Poet Jane Hirshfield said "... the feeling I have about poem-writing (is) that it is always an exploration, of discovering something I didn't already know.  Who I am shifts from moment to moment, year to year.  What I can perceive does as well.  A new poem peers into mystery, into whatever lies just beyond the edge of knowable ground."

I bring a different poem to the writing classes each week, not only to inspire but to introduce new poets to the group members.

The World by Marie Howe

I couldn't tell one song from another,
   which bird said what or to whom or for what reason.

The oak tree seemed to be writing something using very few words,
   I couldn't decide which door to open-- they looked the same, or what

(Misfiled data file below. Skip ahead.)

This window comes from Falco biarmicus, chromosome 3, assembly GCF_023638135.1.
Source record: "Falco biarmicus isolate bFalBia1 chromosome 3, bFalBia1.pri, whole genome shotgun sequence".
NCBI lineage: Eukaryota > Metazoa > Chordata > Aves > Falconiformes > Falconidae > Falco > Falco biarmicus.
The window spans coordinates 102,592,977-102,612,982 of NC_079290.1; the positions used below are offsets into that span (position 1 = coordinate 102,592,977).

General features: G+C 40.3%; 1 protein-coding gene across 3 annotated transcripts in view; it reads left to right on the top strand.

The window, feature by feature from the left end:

would happen when I did reach out and turn a knob.  I thought I was safe,
   standing there
but my death remembered its date:

only so many summer nights still stood before me, ful moon, waning moon,
   October mornings: what to make of them?  which door?

I couldn't tell which stars were which or how far away any one of them was,
   or which were still burning or not--their light moving through space like a long

late train-- and I've lived on this earth so long--50 winters,
   50 springs and summers,
and all this time stars in the sky--in daylight

when I couldn't see them, and at night when, most nights,
   I didn't look.

~ from The Kingdom of Ordinary Time (W.W. Norton and Co, 2008)

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